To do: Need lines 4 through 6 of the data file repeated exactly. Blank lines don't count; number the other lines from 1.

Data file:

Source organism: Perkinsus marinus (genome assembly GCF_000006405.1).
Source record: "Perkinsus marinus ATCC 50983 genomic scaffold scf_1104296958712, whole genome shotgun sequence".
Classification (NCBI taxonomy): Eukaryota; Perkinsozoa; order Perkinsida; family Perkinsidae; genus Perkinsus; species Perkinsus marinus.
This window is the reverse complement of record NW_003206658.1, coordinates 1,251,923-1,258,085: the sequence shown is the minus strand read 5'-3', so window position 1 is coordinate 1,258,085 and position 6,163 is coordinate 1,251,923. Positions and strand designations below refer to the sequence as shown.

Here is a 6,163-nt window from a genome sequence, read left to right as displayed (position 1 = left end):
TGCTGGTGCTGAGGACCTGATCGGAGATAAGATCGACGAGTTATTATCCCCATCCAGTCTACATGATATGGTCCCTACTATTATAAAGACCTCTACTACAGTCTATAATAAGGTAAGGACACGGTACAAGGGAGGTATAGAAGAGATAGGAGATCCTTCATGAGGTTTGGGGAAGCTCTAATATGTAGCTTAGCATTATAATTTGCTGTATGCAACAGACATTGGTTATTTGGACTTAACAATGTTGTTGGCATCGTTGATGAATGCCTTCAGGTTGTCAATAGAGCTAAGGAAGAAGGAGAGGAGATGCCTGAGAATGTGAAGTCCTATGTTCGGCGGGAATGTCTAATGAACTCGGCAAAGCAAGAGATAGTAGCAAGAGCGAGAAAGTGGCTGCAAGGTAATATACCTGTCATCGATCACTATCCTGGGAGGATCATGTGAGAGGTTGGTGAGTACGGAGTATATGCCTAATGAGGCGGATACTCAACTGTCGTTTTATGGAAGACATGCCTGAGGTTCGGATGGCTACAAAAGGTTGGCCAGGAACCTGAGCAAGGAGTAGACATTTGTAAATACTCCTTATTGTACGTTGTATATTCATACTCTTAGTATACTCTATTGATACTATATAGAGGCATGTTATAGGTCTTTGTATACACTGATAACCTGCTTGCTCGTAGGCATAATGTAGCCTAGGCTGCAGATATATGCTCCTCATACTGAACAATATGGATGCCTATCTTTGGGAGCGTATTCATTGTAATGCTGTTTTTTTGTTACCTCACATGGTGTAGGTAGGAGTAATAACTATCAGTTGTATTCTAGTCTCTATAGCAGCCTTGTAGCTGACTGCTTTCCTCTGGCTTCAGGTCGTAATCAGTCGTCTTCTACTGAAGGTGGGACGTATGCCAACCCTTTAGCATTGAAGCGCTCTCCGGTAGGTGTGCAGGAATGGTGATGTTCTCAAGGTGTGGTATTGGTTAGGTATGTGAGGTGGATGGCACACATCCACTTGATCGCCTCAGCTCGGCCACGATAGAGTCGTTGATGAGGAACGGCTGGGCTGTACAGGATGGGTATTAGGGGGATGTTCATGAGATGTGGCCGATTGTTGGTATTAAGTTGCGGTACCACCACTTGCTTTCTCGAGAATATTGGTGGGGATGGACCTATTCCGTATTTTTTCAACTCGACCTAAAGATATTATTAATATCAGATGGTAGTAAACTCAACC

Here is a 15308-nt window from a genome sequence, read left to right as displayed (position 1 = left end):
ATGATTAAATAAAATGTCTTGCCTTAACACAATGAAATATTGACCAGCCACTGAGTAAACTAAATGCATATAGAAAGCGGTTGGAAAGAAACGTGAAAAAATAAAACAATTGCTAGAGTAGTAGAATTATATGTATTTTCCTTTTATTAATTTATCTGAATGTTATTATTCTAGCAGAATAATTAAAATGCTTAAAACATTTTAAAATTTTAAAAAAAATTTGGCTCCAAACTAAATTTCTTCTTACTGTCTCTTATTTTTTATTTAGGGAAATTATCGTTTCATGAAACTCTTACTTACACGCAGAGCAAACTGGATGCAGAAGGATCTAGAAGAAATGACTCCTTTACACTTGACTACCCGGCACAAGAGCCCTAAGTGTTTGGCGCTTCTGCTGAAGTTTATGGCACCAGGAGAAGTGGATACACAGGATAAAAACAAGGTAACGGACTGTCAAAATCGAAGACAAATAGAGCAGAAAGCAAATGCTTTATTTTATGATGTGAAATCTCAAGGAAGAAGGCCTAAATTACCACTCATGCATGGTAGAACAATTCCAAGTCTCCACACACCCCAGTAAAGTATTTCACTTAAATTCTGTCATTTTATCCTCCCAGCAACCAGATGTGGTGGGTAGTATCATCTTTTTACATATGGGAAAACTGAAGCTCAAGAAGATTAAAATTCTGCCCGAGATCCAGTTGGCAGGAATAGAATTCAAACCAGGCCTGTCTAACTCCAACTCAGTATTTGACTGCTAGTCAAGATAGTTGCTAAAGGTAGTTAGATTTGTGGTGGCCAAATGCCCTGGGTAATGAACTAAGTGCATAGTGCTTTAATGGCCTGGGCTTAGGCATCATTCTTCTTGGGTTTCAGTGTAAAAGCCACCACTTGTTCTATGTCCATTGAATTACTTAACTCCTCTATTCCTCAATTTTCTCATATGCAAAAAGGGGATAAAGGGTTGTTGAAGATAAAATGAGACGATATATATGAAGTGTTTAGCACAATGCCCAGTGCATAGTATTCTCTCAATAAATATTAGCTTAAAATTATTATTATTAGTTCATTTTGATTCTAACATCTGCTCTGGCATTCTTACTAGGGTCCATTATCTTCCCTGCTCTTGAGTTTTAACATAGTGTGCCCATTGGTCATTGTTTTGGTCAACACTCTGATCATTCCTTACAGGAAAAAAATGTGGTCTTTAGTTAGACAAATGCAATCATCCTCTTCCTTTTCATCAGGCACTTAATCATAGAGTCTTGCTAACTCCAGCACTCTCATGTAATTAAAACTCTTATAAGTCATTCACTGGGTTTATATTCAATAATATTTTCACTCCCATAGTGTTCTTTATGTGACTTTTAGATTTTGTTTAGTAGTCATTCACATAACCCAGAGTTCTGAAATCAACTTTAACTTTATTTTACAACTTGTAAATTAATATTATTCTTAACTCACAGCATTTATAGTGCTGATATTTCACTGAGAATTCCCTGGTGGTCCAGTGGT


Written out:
This window is the reverse complement of record NW_003206658.1, coordinates 1,251,923-1,258,085: the sequence shown is the minus strand read 5'-3', so window position 1 is coordinate 1,258,085 and position 6,163 is coordinate 1,251,923. Positions and strand designations below refer to the sequence as shown.

Here is a 6,163-nt window from a genome sequence, read left to right as displayed (position 1 = left end):
TGCTGGTGCTGAGGACCTGATCGGAGATAAGATCGACGAGTTATTATCCCCATCCAGTCTACATGATATGGTCCCTACTATTATAAAGACCTCTACTACAGTCTATAATAAGGTAAGGACACGGTACAAGGGAGGTATAGAAGAGATAGGAGATCCTTCATGAGGTTTGGGGAAGCTCTAATATGTAGCTTAGCATTATAATTTGCTGTATGCAACAGACATTGGTTATTTGGACTTAACAATGTTGTTGGCATCGTTGATGAATGCCTTCAGGTTGTCAATAGAGCTAAGGAAGAAGGAGAGGAGATGCCTGAGAATGTGAAGTCCTATGTTCGGCGGGAATGTCTAATGAACTCGGCAAAGCAAGAGATAGTAGCAAGAGCGAGAAAGTGGCTGCAAGGTAATATACCTGTCATCGATCACTATCCTGGGAGGATCATGTGAGAGGTTGGTGAGTACGGAGTATATGCCTAATGAGGCGGATACTCAACTGTCGTTTTATGGAAGACATGCCTGAGGTTCGGATGGCTACAAAAGGTTGGCCAGGAACCTGAGCAAGGAGTAGACATTTGTAAATACTCCTTATTGTACGTTGTATATTCATACTCTTAGTATACTCTATTGATACTATATAGAGGCATGTTATAGGTCTTTGTATACACTGATAACCTGCTTGCTCGTAGGCATAATGTAGCCTAGGCTGCAGATATATGCTCCTCATACTGAACAATATGGATGCCTATCTTTGGGAGCGTATTCATTGTAATGCTGTTTTTTTGTTACCTCACATGGTGTAGGTAGGAGTAATAACTATCAGTTGTATTCTAGTCTCTATAGCAGCCTTGTAGCTGACTGCTTTCCTCTGGCTTCAGGTCGTAATCAGTCGTCTTCTACTGAAGGTGGGACGTATGCCAACCCTTTAGCATTGAAGCGCTCTCCGGTAGGTGTGCAGGAATGGTGATGTTCTCAAGGTGTGGTATTGGTTAGGTATGTGAGGTGGATGGCACACATCCACTTGATCGCCTCAGCTCGGCCACGATAGAGTCGTTGATGAGGAACGGCTGGGCTGTACAGGATGGGTATTAGGGGGATGTTCATGAGATGTGGCCGATTGTTGGTATTAAGTTGCGGTACCACCACTTGCTTTCTCGAGAATATTGGTGGGGATGGACCTATTCCGTATTTTTTCAACTCGACCTAAAGATATTATTAATATCAGATGGTAGTAAACTCAACC